Three horizontally spaced apart main gas burners 38 are operatively mounted within a lower portion of the chamber 20 and are supplied with gaseous fuel (such as natural gas), through supply piping 40 (FIG. 3), by a gas valve 42. A draft inducer fan 44 positioned within the chamber 20 is mounted on an upper portion of the interior wall 16, above the burners 38, and has an inlet communicating with the interior of the manifold 34, and an outlet section 46 coupled to an external exhaust stack 48 (FIG. 3).
Upon a demand for heat from the furnace 10, by a thermostat (not illustrated) located in the space to be heated, the burners 38 and the draft inducer fan 44 are energized. Flames and products of combustion 50 from the burners 38 are directed into the open inlet ends 28 of the primary heat exchanger tubes 26, and the combustion products 50 are drawn through the heat exchanger structure 24 by operation of the draft inducer fan 44. Specifically, the burner combustion products 50 are drawn by the draft inducer fan, as indicated in FIG. 2, sequentially through the primary tubes 26, into the manifold 32, through the secondary tubes 36 into the manifold 34, from the manifold 34 into the inlet of the fan 44, and through the outlet section 46 of the fan 44 into the exhaust stack 48.
At the same time, return air 52 (FIG. 1) from the heated space is drawn upwardly into the inlet plenum 22 and flowed into the inlet 54 of a supply blower 56 disposed therein. Return air 52 entering the blower inlet 54 is forced upwardly into the supply air plenum 18 through an opening 58 in the interior housing wall 14. The return air 52 is then forced upwardly and externally across the heat exchanger structure 24 to convert the return air 52 into heated supply air 52a which is upwardly discharged from the furnace through a top end outlet opening 60 to which a suitable supply ductwork system (not illustrated) is connected to flow the supply air 52a into the space to be heated.
Referring now to FIGS. 1, 3 and 4, a conventional pilot assembly 62 is suitably mounted within the furnace chamber 20 immediately to the right of the rightmost burner 38 adjacent its discharge end. The pilot assembly 62 is supplied with gaseous fuel through a small supply conduit 64, and is operative to continuously maintain within the chamber 20 a standing pilot flame 66 which functions to ignite gaseous fuel discharged from the burners 38 when the gas valve 42 is opened in response to a thermostat demand for heat from the furnace 10. The pilot flame 66 is maintained during both operative periods of the furnace (during which both the burners 38 and the draft inducer fan 44 are energized) and idle periods of the furnace (during which the burners 38 and the draft inducer fan 44 are de-energized). Accordingly, the standing pilot flames 66 continuously generates products of combustion 68 within the furnace chamber 20.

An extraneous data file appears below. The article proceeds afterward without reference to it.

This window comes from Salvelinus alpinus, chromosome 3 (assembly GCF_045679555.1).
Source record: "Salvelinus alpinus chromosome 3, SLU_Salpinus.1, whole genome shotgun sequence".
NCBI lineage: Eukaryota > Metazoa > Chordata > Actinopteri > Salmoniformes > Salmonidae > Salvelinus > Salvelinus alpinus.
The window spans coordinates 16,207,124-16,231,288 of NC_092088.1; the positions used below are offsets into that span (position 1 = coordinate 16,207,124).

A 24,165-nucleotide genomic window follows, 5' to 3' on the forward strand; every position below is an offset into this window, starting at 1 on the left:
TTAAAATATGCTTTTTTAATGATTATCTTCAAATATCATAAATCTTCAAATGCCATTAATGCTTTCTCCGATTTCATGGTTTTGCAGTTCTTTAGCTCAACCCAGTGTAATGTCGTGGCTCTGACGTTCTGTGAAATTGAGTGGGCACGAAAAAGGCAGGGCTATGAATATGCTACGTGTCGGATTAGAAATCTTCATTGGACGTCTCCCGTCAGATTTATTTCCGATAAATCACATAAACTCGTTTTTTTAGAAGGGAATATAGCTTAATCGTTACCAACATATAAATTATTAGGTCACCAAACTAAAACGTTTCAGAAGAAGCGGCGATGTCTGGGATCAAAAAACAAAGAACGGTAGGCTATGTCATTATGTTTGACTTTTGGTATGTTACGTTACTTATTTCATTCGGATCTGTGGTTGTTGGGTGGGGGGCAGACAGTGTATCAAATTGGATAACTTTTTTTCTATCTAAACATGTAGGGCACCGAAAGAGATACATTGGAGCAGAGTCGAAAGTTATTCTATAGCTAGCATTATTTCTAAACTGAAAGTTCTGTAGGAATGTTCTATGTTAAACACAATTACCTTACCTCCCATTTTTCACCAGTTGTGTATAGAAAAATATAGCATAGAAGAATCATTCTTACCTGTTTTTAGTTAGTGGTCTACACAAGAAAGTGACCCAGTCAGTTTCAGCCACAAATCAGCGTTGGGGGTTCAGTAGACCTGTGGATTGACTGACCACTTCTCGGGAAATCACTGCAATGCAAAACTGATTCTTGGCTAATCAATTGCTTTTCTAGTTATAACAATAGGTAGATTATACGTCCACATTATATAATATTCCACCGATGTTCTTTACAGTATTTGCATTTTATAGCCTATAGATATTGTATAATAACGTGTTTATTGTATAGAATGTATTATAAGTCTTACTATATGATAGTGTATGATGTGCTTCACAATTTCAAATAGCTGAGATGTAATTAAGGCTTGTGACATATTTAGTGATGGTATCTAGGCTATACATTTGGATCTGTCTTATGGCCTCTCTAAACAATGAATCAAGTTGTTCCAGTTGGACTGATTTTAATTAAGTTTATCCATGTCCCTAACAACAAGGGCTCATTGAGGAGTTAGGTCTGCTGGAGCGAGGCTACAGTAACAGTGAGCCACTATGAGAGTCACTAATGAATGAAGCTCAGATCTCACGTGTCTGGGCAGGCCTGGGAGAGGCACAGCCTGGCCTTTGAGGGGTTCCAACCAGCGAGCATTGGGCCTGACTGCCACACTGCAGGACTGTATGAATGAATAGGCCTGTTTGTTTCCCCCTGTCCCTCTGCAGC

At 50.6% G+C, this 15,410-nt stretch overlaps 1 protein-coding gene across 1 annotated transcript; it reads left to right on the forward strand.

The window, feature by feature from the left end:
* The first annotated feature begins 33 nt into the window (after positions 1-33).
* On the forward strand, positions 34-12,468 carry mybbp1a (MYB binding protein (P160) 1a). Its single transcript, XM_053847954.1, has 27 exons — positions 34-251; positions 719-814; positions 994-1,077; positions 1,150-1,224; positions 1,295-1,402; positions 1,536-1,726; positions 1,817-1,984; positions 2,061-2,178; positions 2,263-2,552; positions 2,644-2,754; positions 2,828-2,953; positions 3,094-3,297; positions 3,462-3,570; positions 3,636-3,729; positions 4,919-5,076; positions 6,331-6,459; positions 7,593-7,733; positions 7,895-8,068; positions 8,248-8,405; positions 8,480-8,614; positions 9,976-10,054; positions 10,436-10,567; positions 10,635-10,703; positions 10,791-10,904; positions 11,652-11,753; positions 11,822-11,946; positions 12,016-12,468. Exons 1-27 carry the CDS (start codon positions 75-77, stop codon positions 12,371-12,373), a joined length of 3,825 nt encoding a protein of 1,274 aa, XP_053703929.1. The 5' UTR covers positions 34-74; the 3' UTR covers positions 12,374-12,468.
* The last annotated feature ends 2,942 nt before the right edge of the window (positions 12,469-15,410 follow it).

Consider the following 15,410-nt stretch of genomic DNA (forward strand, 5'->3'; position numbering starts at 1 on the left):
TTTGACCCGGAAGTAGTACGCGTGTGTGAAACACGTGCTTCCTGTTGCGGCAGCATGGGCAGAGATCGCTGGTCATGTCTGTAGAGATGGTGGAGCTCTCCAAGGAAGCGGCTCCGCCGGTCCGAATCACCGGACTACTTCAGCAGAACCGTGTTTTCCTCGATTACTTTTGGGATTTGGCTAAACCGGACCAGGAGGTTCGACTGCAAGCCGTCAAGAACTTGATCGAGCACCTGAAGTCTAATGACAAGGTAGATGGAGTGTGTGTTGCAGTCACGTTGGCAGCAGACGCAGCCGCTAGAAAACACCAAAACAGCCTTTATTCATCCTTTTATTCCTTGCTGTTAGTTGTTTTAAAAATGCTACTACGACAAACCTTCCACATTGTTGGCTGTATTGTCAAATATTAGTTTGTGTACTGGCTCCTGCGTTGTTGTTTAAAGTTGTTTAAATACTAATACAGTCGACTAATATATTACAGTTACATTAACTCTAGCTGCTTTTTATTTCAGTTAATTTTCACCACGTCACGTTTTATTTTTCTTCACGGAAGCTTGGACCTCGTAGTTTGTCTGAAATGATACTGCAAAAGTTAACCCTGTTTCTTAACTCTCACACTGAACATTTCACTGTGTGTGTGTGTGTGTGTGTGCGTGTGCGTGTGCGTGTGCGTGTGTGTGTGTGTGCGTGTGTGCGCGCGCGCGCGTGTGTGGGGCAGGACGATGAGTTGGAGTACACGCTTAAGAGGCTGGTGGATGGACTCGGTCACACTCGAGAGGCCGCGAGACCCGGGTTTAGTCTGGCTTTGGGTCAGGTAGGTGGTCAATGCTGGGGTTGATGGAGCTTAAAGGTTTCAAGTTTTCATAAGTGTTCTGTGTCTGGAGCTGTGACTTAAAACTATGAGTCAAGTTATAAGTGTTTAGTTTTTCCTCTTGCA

In furnaces of conventional design, these pilot flame combustion products, during idle periods of the furnace, tend to internally migrate through the heat exchanger into the exhaust stack. The temperature differential between these hot combustion products and the much cooler interior heat exchanger surface tends to create corrosive condensation within the heat exchanger, thereby appreciably shortening its operational life.
In the present invention, however, this potential for internal heat exchanger corrosion during idle periods of the furnace is essentially eliminated by the unique provision of a small diameter, vertically oriented pilot flame vent tube 70 disposed within the furnace chamber 20 (see FIGS. 1, 3 and 4). As best illustrated in FIG. 3, the open upper end 72 of the vent tube 70 is received within a downwardly projecting collar fitting 74 secured to a bottom side of the draft inducer fan outlet section 46. The open lower end 76 of the vent tube 70 is positioned immediately above the standing pilot flame 66 (see FIG. 4).
During idle periods of the furnace 10, the combustion products 68 generated by the standing pilot flame 66 do not deleteriously migrate through the interior of the heat exchanger structure 24. Instead, such combustion products 68, by natural draft effect, flow upwardly through the vent tube 70 into the interior of the draft inducer fan outlet section 46 and pass upwardly therefrom into the exhaust stack 48. This is due to the fact that the vent flow passage within the tube 70 has, with respect to the pilot flame combustion products, an effective internal flow resistance less than that of the heat exchanger structure 24, and the pilot flame combustion products 68 take this path of least resistance during idle periods of the furnace.